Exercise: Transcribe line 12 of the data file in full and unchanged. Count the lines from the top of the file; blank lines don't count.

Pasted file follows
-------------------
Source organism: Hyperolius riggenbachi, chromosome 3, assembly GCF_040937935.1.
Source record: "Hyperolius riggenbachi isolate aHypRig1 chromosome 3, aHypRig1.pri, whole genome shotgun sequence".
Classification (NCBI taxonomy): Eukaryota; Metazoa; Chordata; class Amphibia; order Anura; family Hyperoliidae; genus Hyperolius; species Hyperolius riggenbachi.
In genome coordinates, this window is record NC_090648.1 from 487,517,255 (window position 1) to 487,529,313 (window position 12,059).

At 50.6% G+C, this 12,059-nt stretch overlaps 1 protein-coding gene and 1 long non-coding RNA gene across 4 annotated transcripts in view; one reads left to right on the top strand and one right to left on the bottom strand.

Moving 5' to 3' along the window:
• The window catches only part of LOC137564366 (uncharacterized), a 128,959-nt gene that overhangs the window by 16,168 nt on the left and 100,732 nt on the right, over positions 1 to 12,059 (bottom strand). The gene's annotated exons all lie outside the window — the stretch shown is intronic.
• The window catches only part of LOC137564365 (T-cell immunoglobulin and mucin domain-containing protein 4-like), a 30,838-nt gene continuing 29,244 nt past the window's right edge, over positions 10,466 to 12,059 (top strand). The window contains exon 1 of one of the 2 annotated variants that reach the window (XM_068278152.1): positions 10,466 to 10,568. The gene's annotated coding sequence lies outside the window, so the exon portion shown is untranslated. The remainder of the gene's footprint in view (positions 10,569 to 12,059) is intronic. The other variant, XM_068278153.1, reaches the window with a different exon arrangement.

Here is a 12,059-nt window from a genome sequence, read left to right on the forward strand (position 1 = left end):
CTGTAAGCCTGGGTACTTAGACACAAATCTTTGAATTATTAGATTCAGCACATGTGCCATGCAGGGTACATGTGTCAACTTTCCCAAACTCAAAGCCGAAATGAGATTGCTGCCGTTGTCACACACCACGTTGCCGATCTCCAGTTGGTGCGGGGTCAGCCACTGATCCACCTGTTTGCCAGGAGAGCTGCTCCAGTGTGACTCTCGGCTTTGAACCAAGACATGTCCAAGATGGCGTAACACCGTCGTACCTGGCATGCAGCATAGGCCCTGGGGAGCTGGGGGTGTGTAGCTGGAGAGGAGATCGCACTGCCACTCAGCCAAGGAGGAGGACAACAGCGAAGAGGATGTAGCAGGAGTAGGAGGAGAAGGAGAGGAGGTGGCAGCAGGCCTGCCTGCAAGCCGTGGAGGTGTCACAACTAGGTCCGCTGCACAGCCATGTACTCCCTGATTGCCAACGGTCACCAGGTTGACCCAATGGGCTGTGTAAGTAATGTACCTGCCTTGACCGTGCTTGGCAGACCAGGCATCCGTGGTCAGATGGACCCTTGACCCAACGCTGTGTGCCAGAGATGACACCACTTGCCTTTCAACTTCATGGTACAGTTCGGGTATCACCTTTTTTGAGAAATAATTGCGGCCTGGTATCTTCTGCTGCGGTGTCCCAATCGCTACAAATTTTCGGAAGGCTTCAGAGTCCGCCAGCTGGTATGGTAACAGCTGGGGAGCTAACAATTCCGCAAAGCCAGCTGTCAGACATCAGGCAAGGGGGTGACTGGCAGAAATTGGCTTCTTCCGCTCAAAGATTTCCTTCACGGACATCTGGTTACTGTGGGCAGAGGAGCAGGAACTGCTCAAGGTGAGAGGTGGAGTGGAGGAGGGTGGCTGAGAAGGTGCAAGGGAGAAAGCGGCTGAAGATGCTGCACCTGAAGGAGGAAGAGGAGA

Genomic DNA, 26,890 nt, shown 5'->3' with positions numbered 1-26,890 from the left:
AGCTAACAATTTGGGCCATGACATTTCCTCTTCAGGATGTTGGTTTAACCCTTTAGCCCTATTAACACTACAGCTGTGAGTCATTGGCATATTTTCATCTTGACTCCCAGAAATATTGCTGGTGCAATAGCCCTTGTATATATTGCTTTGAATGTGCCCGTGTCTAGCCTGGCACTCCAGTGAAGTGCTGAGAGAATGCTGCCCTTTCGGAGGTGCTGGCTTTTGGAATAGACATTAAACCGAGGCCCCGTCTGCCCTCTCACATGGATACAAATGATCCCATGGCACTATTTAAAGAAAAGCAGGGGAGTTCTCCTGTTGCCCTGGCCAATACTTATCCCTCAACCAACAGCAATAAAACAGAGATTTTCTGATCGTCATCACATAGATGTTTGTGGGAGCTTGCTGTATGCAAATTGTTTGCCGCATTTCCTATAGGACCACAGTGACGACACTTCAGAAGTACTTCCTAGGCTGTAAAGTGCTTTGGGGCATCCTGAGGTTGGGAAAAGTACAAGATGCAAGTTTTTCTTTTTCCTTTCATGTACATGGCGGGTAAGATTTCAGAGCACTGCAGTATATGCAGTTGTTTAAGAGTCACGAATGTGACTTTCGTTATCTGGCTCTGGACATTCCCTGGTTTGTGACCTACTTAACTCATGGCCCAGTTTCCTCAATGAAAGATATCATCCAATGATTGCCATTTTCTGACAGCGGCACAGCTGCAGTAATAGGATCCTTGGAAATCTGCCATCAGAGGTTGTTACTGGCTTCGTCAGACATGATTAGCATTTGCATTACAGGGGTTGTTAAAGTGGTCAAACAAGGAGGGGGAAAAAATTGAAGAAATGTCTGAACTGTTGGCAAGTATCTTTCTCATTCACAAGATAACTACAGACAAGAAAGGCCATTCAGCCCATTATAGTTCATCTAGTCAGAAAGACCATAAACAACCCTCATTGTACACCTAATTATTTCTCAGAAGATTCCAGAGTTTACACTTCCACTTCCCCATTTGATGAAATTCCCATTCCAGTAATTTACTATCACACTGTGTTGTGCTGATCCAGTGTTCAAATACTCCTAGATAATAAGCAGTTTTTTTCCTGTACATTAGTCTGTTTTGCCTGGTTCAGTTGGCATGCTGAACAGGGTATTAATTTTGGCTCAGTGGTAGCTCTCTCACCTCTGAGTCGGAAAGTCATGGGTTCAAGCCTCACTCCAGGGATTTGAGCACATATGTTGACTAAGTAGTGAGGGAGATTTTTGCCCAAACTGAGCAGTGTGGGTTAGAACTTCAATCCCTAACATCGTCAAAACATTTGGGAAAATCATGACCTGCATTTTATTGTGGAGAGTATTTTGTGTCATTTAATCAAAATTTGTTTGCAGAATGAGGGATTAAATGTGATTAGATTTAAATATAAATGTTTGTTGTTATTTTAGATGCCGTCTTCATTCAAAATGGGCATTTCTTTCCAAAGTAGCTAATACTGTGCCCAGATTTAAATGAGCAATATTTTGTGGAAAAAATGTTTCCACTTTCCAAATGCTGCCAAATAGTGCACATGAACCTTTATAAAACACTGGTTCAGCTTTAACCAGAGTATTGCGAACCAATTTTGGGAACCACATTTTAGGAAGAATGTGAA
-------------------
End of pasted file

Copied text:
AGCTAACAATTTGGGCCATGACATTTCCTCTTCAGGATGTTGGTTTAACCCTTTAGCCCTATTAACACTACAGCTGTGAGTCATTGGCATATTTTCATCTTGACTCCCAGAAATATTGCTGGTGCAATAGCCCTTGTATATATTGCTTTGAATGTGCCCGTGTCTAGCCTGGCACTCCAGTGAAGTGCTGAGAGAATGCTGCCCTTTCGGAGGTGCTGGCTTTTGGAATAGACATTAAACCGAGGCCCCGTCTGCCCTCTCACATGGATACAAATGATCCCATGGCACTATTTAAAGAAAAGCAGGGGAGTTCTCCTGTTGCCCTGGCCAATACTTATCCCTCAACCAACAGCAATAAAACAGAGATTTTCTGATCGTCATCACATAGATGTTTGTGGGAGCTTGCTGTATGCAAATTGTTTGCCGCATTTCCTATAGGACCACAGTGACGACACTTCAGAAGTACTTCCTAGGCTGTAAAGTGCTTTGGGGCATCCTGAGGTTGGGAAAAGTACAAGATGCAAGTTTTTCTTTTTCCTTTCATGTACATGGCGGGTAAGATTTCAGAGCACTGCAGTATATGCAGTTGTTTAAGAGTCACGAATGTGACTTTCGTTATCTGGCTCTGGACATTCCCTGGTTTGTGACCTACTTAACTCATGGCCCAGTTTCCTCAATGAAAGATATCATCCAATGATTGCCATTTTCTGACAGCGGCACAGCTGCAGTAATAGGATCCTTGGAAATCTGCCATCAGAGGTTGTTACTGGCTTCGTCAGACATGATTAGCATTTGCATTACAGGGGTTGTTAAAGTGGTCAAACAAGGAGGGGGAAAAAATTGAAGAAATGTCTGAACTGTTGGCAAGTATCTTTCTCATTCACAAGATAACTACAGACAAGAAAGGCCATTCAGCCCATTATAGTTCATCTAGTCAGAAAGACCATAAACAACCCTCATTGTACACCTAATTATTTCTCAGAAGATTCCAGAGTTTACACTTCCACTTCCCCATTTGATGAAATTCCCATTCCAGTAATTTACTATCACACTGTGTTGTGCTGATCCAGTGTTCAAATACTCCTAGATAATAAGCAGTTTTTTTCCTGTACATTAGTCTGTTTTGCCTGGTTCAGTTGGCATGCTGAACAGGGTATTAATTTTGGCTCAGTGGTAGCTCTCTCACCTCTGAGTCGGAAAGTCATGGGTTCAAGCCTCACTCCAGGGATTTGAGCACATATGTTGACTAAGTAGTGAGGGAGATTTTTGCCCAAACTGAGCAGTGTGGGTTAGAACTTCAATCCCTAACATCGTCAAAACATTTGGGAAAATCATGACCTGCATTTTATTGTGGAGAGTATTTTGTGTCATTTAATCAAAATTTGTTTGCAGAATGAGGGATTAAATGTGATTAGATTTAAATATAAATGTTTGTTGTTATTTTAGATGCCGTCTTCATTCAAAATGGGCATTTCTTTCCAAAGTAGCTAATACTGTGCCCAGATTTAAATGAGCAATATTTTGTGGAAAAAATGTTTCCACTTTCCAAATGCTGCCAAATAGTGCACATGAACCTTTATAAAACACTGGTTCAGCTTTAACCAGAGTATTGCGAACCAATTTTGGGAACCACATTTTAGGAAGAATGTGAA